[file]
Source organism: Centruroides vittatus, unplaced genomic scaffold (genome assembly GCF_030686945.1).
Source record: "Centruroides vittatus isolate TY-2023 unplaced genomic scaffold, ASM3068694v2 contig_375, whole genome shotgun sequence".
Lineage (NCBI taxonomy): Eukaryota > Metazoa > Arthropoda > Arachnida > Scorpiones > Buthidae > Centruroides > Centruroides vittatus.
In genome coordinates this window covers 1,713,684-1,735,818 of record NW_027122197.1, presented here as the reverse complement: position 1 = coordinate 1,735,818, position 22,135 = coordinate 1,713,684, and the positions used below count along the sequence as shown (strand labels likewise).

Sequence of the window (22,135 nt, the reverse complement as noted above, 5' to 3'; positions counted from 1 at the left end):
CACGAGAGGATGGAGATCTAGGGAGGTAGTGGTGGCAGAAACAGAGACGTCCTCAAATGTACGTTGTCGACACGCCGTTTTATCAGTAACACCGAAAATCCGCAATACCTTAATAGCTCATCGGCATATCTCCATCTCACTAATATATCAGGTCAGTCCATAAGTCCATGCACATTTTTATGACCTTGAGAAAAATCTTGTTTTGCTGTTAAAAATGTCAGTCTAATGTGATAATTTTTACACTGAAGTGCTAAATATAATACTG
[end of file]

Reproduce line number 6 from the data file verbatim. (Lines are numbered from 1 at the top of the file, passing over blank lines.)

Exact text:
CACGAGAGGATGGAGATCTAGGGAGGTAGTGGTGGCAGAAACAGAGACGTCCTCAAATGTACGTTGTCGACACGCCGTTTTATCAGTAACACCGAAAATCCGCAATACCTTAATAGCTCATCGGCATATCTCCATCTCACTAATATATCAGGTCAGTCCATAAGTCCATGCACATTTTTATGACCTTGAGAAAAATCTTGTTTTGCTGTTAAAAATGTCAGTCTAATGTGATAATTTTTACACTGAAGTGCTAAATATAATACTG